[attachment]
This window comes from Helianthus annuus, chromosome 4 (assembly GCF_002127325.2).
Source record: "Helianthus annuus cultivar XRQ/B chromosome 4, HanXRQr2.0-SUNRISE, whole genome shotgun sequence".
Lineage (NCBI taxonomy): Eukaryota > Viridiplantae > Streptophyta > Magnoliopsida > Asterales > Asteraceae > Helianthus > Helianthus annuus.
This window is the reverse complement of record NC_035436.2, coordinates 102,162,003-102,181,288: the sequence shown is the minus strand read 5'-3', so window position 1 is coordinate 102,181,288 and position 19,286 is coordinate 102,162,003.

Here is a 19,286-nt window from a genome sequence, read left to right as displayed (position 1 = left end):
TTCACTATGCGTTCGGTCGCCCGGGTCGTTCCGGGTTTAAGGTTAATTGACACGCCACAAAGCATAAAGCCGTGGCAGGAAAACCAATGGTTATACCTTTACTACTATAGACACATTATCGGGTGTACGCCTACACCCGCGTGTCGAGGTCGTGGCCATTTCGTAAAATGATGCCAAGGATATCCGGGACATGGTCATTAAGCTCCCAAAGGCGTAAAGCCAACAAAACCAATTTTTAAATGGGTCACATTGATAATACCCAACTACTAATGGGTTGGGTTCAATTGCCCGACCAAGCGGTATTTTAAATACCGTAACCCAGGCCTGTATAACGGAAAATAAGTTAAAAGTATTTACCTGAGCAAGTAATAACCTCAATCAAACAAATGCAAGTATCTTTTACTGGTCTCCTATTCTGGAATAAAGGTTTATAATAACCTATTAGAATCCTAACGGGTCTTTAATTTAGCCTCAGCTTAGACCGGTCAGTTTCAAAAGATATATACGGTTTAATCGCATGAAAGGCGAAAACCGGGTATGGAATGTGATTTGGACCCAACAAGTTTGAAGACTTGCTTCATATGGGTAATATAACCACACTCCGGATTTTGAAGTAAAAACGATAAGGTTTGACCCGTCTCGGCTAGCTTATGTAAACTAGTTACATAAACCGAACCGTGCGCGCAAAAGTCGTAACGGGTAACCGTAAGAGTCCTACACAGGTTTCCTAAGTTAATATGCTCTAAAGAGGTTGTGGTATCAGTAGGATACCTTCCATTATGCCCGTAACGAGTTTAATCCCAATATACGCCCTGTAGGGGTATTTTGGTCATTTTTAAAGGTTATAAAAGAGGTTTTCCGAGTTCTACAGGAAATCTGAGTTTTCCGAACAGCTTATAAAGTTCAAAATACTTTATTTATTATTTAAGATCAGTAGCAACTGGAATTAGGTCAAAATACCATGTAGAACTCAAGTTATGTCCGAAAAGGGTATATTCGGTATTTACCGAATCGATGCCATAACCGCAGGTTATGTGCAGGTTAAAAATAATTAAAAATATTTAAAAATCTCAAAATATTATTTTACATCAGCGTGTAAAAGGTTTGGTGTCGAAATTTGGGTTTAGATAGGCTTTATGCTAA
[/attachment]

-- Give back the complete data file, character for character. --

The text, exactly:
This window comes from Helianthus annuus, chromosome 4 (assembly GCF_002127325.2).
Source record: "Helianthus annuus cultivar XRQ/B chromosome 4, HanXRQr2.0-SUNRISE, whole genome shotgun sequence".
Lineage (NCBI taxonomy): Eukaryota > Viridiplantae > Streptophyta > Magnoliopsida > Asterales > Asteraceae > Helianthus > Helianthus annuus.
This window is the reverse complement of record NC_035436.2, coordinates 102,162,003-102,181,288: the sequence shown is the minus strand read 5'-3', so window position 1 is coordinate 102,181,288 and position 19,286 is coordinate 102,162,003.

Here is a 19,286-nt window from a genome sequence, read left to right as displayed (position 1 = left end):
TTCACTATGCGTTCGGTCGCCCGGGTCGTTCCGGGTTTAAGGTTAATTGACACGCCACAAAGCATAAAGCCGTGGCAGGAAAACCAATGGTTATACCTTTACTACTATAGACACATTATCGGGTGTACGCCTACACCCGCGTGTCGAGGTCGTGGCCATTTCGTAAAATGATGCCAAGGATATCCGGGACATGGTCATTAAGCTCCCAAAGGCGTAAAGCCAACAAAACCAATTTTTAAATGGGTCACATTGATAATACCCAACTACTAATGGGTTGGGTTCAATTGCCCGACCAAGCGGTATTTTAAATACCGTAACCCAGGCCTGTATAACGGAAAATAAGTTAAAAGTATTTACCTGAGCAAGTAATAACCTCAATCAAACAAATGCAAGTATCTTTTACTGGTCTCCTATTCTGGAATAAAGGTTTATAATAACCTATTAGAATCCTAACGGGTCTTTAATTTAGCCTCAGCTTAGACCGGTCAGTTTCAAAAGATATATACGGTTTAATCGCATGAAAGGCGAAAACCGGGTATGGAATGTGATTTGGACCCAACAAGTTTGAAGACTTGCTTCATATGGGTAATATAACCACACTCCGGATTTTGAAGTAAAAACGATAAGGTTTGACCCGTCTCGGCTAGCTTATGTAAACTAGTTACATAAACCGAACCGTGCGCGCAAAAGTCGTAACGGGTAACCGTAAGAGTCCTACACAGGTTTCCTAAGTTAATATGCTCTAAAGAGGTTGTGGTATCAGTAGGATACCTTCCATTATGCCCGTAACGAGTTTAATCCCAATATACGCCCTGTAGGGGTATTTTGGTCATTTTTAAAGGTTATAAAAGAGGTTTTCCGAGTTCTACAGGAAATCTGAGTTTTCCGAACAGCTTATAAAGTTCAAAATACTTTATTTATTATTTAAGATCAGTAGCAACTGGAATTAGGTCAAAATACCATGTAGAACTCAAGTTATGTCCGAAAAGGGTATATTCGGTATTTACCGAATCGATGCCATAACCGCAGGTTATGTGCAGGTTAAAAATAATTAAAAATATTTAAAAATCTCAAAATATTATTTTACATCAGCGTGTAAAAGGTTTGGTGTCGAAATTTGGGTTTAGATAGGCTTTATGCTAA